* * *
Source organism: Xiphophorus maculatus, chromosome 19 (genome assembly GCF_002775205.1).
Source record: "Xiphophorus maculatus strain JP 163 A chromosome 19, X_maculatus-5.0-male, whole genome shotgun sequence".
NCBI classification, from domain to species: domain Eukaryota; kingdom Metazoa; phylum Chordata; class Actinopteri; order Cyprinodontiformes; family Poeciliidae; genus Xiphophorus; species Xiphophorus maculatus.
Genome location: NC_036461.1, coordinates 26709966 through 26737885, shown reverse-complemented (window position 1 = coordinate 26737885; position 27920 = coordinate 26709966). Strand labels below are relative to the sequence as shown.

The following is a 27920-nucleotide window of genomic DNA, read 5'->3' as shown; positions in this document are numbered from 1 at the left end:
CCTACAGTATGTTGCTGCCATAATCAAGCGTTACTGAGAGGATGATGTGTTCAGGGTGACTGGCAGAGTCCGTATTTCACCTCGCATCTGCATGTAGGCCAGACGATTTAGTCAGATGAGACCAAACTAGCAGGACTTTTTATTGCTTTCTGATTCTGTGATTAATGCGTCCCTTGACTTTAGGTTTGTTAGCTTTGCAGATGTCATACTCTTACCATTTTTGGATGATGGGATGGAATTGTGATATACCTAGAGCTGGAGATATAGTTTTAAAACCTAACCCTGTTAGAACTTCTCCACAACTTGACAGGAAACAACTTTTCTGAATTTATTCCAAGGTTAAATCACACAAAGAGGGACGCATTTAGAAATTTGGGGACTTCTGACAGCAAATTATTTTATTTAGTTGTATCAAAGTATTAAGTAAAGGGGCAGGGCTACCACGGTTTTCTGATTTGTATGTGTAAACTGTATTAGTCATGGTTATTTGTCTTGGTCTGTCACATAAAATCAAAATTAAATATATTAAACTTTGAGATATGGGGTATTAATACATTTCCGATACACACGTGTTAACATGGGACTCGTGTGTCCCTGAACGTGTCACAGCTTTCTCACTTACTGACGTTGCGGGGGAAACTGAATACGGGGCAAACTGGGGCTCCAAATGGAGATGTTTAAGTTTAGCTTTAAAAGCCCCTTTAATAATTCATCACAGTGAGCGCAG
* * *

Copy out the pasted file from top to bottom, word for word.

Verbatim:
Source organism: Xiphophorus maculatus, chromosome 19 (genome assembly GCF_002775205.1).
Source record: "Xiphophorus maculatus strain JP 163 A chromosome 19, X_maculatus-5.0-male, whole genome shotgun sequence".
NCBI classification, from domain to species: domain Eukaryota; kingdom Metazoa; phylum Chordata; class Actinopteri; order Cyprinodontiformes; family Poeciliidae; genus Xiphophorus; species Xiphophorus maculatus.
Genome location: NC_036461.1, coordinates 26709966 through 26737885, shown reverse-complemented (window position 1 = coordinate 26737885; position 27920 = coordinate 26709966). Strand labels below are relative to the sequence as shown.

The following is a 27920-nucleotide window of genomic DNA, read 5'->3' as shown; positions in this document are numbered from 1 at the left end:
CCTACAGTATGTTGCTGCCATAATCAAGCGTTACTGAGAGGATGATGTGTTCAGGGTGACTGGCAGAGTCCGTATTTCACCTCGCATCTGCATGTAGGCCAGACGATTTAGTCAGATGAGACCAAACTAGCAGGACTTTTTATTGCTTTCTGATTCTGTGATTAATGCGTCCCTTGACTTTAGGTTTGTTAGCTTTGCAGATGTCATACTCTTACCATTTTTGGATGATGGGATGGAATTGTGATATACCTAGAGCTGGAGATATAGTTTTAAAACCTAACCCTGTTAGAACTTCTCCACAACTTGACAGGAAACAACTTTTCTGAATTTATTCCAAGGTTAAATCACACAAAGAGGGACGCATTTAGAAATTTGGGGACTTCTGACAGCAAATTATTTTATTTAGTTGTATCAAAGTATTAAGTAAAGGGGCAGGGCTACCACGGTTTTCTGATTTGTATGTGTAAACTGTATTAGTCATGGTTATTTGTCTTGGTCTGTCACATAAAATCAAAATTAAATATATTAAACTTTGAGATATGGGGTATTAATACATTTCCGATACACACGTGTTAACATGGGACTCGTGTGTCCCTGAACGTGTCACAGCTTTCTCACTTACTGACGTTGCGGGGGAAACTGAATACGGGGCAAACTGGGGCTCCAAATGGAGATGTTTAAGTTTAGCTTTAAAAGCCCCTTTAATAATTCATCACAGTGAGCGCAG